Friday , April 19 2024
Sophomore Slump, Version 2.5?

The Coral, Magic And Medicine

Sophomore slump, Version 2.5?
After their shambollically eclectic debut, Britain’s Coral have attempted to dodge the dreaded Second Album Curse with a U.S. release containing two discs done in two modes: one full of production slickery, the second possessing a more rough-hewn recording sound.
I enjoyed the Brit poppers’ eponymous debut for its hooky use of Nuggets garage psychedelia. Though uneven at times (“Skeleton Key,” earlier inexplicably released as an EP, was a messy non-song, while exercises like “Simon Diamond” were too damn precious for their own good), the band’s let’s-throw-everything-at-the-wall-and-see-what-sticks approach to album-making paid off with some crystalline tracks (the fiery “Goodbye,” for instance, or the 60’s r-&-b-ish “Thinking of You”). Not an easy trick to pull off twice, so the band doesn’t really try.
Instead, singer/songwriter James Skelly settles for a more consistent sound on Magic and Medicine (Deltasonic/Sony): less “Why Pick on Me?” or early Mothers of Invention than Anthem of the Sun. About half the tracks on Disc One settle for the pseudo psinister psychedelia of opener “In the Forest,” while several potentially dynamic cuts on the first disc run out of steam due to overdeliberate playing and production. Only “Talkin’ Gypsy Market Blues,” which wishes it were electric Dylan in the worst way, and “Bill McCai,” a Standells-influenced middle-class ennui song, show any of the debut’s vim, while a couple of first disc tracks (“Liezah” and “Pass It On”) admittedly have a sweet Village Greeny acoustic tone that’s nearly buried by the surrounding droniness.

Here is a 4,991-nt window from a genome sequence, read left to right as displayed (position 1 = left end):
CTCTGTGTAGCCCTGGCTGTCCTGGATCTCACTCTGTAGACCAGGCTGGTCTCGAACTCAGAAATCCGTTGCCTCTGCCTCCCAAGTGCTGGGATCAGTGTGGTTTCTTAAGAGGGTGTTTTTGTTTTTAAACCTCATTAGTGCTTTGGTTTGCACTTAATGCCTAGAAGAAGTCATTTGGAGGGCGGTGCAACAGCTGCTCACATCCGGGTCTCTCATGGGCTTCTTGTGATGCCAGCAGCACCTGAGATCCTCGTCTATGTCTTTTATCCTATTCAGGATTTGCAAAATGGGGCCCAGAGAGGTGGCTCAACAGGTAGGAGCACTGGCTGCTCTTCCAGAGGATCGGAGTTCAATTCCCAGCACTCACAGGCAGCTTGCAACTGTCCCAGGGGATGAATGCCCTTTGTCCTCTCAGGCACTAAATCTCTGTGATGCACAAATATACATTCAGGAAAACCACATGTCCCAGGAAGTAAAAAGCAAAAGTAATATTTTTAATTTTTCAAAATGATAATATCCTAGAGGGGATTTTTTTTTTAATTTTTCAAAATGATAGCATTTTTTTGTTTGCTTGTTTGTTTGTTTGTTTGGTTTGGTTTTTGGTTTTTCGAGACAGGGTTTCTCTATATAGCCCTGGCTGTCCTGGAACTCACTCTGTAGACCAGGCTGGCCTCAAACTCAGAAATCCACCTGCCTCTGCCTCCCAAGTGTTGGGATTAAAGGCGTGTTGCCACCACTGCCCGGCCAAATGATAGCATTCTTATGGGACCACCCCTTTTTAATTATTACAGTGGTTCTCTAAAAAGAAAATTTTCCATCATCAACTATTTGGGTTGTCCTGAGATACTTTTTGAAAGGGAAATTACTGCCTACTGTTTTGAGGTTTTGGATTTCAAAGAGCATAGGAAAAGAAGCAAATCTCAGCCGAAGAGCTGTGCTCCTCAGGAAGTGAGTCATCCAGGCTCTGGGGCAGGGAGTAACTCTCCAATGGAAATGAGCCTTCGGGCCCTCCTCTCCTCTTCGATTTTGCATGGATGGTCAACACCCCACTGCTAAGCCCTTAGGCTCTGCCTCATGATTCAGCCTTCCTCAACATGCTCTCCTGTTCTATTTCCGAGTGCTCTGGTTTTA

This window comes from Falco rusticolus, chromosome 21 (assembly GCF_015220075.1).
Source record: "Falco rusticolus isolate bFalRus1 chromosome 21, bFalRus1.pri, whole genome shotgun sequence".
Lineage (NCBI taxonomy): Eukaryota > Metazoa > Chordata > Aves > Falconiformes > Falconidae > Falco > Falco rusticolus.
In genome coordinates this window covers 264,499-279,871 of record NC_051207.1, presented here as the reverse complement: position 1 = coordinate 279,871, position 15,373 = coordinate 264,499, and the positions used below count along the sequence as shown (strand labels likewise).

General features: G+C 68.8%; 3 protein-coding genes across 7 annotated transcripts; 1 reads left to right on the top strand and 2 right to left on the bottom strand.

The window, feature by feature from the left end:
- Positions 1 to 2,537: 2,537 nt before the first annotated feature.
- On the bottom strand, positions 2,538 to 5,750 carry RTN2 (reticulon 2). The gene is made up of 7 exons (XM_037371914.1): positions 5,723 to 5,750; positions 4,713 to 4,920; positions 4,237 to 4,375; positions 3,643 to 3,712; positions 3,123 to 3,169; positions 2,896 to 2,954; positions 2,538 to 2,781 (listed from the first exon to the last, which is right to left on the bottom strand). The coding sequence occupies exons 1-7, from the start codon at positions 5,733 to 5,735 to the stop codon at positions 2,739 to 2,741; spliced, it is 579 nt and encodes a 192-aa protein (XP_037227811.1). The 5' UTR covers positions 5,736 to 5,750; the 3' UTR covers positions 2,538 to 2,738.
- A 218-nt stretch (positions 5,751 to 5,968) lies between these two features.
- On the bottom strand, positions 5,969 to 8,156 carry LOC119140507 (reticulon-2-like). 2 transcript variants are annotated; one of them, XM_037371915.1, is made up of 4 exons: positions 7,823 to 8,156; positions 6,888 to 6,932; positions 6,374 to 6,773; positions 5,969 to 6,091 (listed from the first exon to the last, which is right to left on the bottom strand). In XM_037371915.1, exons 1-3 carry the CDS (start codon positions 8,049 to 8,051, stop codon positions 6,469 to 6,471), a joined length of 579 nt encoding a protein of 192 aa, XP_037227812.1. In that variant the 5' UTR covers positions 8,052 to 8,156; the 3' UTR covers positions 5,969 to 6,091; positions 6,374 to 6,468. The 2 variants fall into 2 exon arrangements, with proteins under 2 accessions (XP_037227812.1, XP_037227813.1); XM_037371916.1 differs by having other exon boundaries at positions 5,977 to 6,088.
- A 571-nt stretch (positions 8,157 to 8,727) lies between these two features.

Disc Two (with the Billy Corganish title: Nightfreak and the Sons of Becker) has much more energy, but it’s not always directed toward songs worth the exertion. “Auntie’s Operation” and “Migraine” have a punkish aggression that I wish the band would explore further, though, while “I Forgot My Name” is as garagey as you want it to be. The band even includes a quick-cut druggy throwaway reminiscent of the break in Robyn Hitchcock’s “Man with the Lightbulb Head,” which mainly serves to remind you what a great album Fegmania! was.
Perhaps if the guys had culled all the good songs from Discs 1 & 2 – and recorded ’em all in Nightfreak mode, they could’ve defeated the Sophomore Jinx. I know I could do with a “Talkin’ Gypsy Market Blues” that matched Bringing It All Back Home‘s freneticism, for example. But for now, I’m just waitin’ for album three and prayin’ that Skelly learns to tell his Inner Morrison to shut the hell up. . .

About Bill Sherman

Bill Sherman is a Books editor for Blogcritics. With his lovely wife Rebecca Fox, he has co-authored a light-hearted fat acceptance romance entitled Measure By Measure.

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